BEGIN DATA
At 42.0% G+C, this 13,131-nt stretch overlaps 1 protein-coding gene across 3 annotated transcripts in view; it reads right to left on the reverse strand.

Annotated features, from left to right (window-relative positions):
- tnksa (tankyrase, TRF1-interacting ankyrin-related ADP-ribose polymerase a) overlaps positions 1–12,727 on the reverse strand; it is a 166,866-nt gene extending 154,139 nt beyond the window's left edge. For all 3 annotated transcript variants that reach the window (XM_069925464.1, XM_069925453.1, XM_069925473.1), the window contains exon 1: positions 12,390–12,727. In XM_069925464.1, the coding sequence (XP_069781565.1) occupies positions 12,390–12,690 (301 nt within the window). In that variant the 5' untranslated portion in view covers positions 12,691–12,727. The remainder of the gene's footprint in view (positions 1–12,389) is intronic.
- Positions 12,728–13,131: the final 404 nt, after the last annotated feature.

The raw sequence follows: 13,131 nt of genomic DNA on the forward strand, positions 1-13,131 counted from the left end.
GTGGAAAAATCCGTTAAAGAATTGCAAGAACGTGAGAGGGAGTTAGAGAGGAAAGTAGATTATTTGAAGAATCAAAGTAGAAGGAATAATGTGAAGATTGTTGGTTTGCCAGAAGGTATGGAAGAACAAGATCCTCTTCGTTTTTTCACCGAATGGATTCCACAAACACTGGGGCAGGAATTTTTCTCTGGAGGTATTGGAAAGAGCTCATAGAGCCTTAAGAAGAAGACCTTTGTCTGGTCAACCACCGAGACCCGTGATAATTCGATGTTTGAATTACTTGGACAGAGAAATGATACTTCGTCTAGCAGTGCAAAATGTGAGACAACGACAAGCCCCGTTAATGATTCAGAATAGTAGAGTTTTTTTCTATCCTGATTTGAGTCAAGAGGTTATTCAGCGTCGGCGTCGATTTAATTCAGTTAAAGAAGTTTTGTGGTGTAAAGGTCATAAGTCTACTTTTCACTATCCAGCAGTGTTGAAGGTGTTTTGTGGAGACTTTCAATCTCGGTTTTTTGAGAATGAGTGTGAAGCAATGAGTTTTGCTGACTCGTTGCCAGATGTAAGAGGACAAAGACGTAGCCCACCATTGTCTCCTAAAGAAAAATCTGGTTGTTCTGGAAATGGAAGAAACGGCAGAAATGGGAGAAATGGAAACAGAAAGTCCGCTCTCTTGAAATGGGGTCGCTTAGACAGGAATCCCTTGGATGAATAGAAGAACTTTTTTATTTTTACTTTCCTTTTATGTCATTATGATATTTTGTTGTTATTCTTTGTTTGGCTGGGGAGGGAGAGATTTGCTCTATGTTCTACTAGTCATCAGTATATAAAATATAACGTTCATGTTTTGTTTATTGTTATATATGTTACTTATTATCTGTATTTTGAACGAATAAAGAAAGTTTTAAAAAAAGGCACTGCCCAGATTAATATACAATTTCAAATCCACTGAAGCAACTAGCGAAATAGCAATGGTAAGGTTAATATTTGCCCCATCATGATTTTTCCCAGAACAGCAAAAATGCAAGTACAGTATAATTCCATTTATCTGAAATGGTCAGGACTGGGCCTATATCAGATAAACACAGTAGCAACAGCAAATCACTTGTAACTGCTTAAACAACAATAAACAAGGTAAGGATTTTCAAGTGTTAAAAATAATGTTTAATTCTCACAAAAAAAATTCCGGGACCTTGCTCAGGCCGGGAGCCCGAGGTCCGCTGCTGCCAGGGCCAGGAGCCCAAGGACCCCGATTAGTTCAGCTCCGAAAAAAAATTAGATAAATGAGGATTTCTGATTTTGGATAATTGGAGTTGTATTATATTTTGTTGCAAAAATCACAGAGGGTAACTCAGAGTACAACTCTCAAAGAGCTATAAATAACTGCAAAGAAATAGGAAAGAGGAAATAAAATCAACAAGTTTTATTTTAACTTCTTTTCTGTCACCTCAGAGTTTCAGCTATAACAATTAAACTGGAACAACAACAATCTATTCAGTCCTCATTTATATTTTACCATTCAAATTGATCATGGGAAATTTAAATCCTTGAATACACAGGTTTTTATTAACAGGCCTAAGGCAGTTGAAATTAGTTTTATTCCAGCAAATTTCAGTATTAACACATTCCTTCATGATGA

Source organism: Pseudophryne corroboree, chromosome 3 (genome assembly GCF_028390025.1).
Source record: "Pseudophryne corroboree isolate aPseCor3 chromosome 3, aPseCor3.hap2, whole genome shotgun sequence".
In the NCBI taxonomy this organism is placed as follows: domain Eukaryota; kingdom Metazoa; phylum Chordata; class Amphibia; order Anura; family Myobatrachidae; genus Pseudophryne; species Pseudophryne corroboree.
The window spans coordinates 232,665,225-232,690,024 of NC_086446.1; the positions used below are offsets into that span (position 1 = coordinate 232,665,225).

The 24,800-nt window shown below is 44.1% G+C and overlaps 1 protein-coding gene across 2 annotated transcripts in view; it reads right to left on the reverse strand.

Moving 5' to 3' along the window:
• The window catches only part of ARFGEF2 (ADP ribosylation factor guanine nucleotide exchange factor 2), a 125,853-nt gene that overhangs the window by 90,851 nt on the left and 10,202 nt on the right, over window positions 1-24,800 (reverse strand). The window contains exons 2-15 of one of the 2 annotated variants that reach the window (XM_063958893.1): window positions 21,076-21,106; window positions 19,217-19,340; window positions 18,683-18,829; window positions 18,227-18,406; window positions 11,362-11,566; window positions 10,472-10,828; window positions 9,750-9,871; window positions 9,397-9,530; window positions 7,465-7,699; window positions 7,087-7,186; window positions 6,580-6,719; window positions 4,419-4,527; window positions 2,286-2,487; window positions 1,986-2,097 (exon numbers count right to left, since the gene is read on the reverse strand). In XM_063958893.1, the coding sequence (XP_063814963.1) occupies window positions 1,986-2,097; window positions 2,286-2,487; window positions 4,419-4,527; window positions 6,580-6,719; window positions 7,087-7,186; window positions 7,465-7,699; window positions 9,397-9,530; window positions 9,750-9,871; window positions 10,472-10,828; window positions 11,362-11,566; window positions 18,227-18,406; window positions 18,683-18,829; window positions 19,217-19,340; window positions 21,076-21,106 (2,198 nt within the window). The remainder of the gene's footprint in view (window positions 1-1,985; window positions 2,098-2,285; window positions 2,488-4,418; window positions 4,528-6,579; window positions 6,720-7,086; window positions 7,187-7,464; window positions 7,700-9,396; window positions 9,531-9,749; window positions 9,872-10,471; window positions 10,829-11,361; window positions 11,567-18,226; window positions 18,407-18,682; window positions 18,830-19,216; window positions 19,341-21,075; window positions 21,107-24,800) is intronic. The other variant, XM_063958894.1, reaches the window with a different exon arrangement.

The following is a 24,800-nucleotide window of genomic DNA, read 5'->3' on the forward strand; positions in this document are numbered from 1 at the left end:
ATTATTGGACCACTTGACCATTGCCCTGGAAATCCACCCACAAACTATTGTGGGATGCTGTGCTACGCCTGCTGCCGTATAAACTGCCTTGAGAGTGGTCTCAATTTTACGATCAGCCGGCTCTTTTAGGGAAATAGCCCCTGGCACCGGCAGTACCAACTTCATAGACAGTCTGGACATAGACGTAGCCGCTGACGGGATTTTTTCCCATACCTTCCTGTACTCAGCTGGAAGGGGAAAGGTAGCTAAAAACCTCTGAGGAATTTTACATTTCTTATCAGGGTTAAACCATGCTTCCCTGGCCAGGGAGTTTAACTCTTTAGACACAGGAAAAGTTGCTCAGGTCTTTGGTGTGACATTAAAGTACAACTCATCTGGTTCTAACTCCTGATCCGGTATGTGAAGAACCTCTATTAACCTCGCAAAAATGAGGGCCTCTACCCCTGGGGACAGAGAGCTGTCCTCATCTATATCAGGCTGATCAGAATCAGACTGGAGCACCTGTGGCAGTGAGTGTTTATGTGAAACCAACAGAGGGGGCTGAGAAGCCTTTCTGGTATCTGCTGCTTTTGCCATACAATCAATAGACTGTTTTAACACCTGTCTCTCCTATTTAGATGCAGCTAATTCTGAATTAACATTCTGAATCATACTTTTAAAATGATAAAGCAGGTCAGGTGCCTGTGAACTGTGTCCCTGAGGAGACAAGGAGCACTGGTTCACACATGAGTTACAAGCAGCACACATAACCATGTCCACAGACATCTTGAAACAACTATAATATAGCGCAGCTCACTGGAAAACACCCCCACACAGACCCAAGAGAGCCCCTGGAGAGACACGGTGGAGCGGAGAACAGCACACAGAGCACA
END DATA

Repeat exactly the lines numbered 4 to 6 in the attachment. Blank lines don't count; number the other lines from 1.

- Positions 12,728–13,131: the final 404 nt, after the last annotated feature.

The raw sequence follows: 13,131 nt of genomic DNA on the forward strand, positions 1-13,131 counted from the left end.
GTGGAAAAATCCGTTAAAGAATTGCAAGAACGTGAGAGGGAGTTAGAGAGGAAAGTAGATTATTTGAAGAATCAAAGTAGAAGGAATAATGTGAAGATTGTTGGTTTGCCAGAAGGTATGGAAGAACAAGATCCTCTTCGTTTTTTCACCGAATGGATTCCACAAACACTGGGGCAGGAATTTTTCTCTGGAGGTATTGGAAAGAGCTCATAGAGCCTTAAGAAGAAGACCTTTGTCTGGTCAACCACCGAGACCCGTGATAATTCGATGTTTGAATTACTTGGACAGAGAAATGATACTTCGTCTAGCAGTGCAAAATGTGAGACAACGACAAGCCCCGTTAATGATTCAGAATAGTAGAGTTTTTTTCTATCCTGATTTGAGTCAAGAGGTTATTCAGCGTCGGCGTCGATTTAATTCAGTTAAAGAAGTTTTGTGGTGTAAAGGTCATAAGTCTACTTTTCACTATCCAGCAGTGTTGAAGGTGTTTTGTGGAGACTTTCAATCTCGGTTTTTTGAGAATGAGTGTGAAGCAATGAGTTTTGCTGACTCGTTGCCAGATGTAAGAGGACAAAGACGTAGCCCACCATTGTCTCCTAAAGAAAAATCTGGTTGTTCTGGAAATGGAAGAAACGGCAGAAATGGGAGAAATGGAAACAGAAAGTCCGCTCTCTTGAAATGGGGTCGCTTAGACAGGAATCCCTTGGATGAATAGAAGAACTTTTTTATTTTTACTTTCCTTTTATGTCATTATGATATTTTGTTGTTATTCTTTGTTTGGCTGGGGAGGGAGAGATTTGCTCTATGTTCTACTAGTCATCAGTATATAAAATATAACGTTCATGTTTTGTTTATTGTTATATATGTTACTTATTATCTGTATTTTGAACGAATAAAGAAAGTTTTAAAAAAAGGCACTGCCCAGATTAATATACAATTTCAAATCCACTGAAGCAACTAGCGAAATAGCAATGGTAAGGTTAATATTTGCCCCATCATGATTTTTCCCAGAACAGCAAAAATGCAAGTACAGTATAATTCCATTTATCTGAAATGGTCAGGACTGGGCCTATATCAGATAAACACAGTAGCAACAGCAAATCACTTGTAACTGCTTAAACAACAATAAACAAGGTAAGGATTTTCAAGTGTTAAAAATAATGTTTAATTCTCACAAAAAAAATTCCGGGACCTTGCTCAGGCCGGGAGCCCGAGGTCCGCTGCTGCCAGGGCCAGGAGCCCAAGGACCCCGATTAGTTCAGCTCCGAAAAAAAATTAGATAAATGAGGATTTCTGATTTTGGATAATTGGAGTTGTATTATATTTTGTTGCAAAAATCACAGAGGGTAACTCAGAGTACAACTCTCAAAGAGCTATAAATAACTGCAAAGAAATAGGAAAGAGGAAATAAAATCAACAAGTTTTATTTTAACTTCTTTTCTGTCACCTCAGAGTTTCAGCTATAACAATTAAACTGGAACAACAACAATCTATTCAGTCCTCATTTATATTTTACCATTCAAATTGATCATGGGAAATTTAAATCCTTGAATACACAGGTTTTTATTAACAGGCCTAAGGCAGTTGAAATTAGTTTTATTCCAGCAAATTTCAGTATTAACACATTCCTTCATGATGA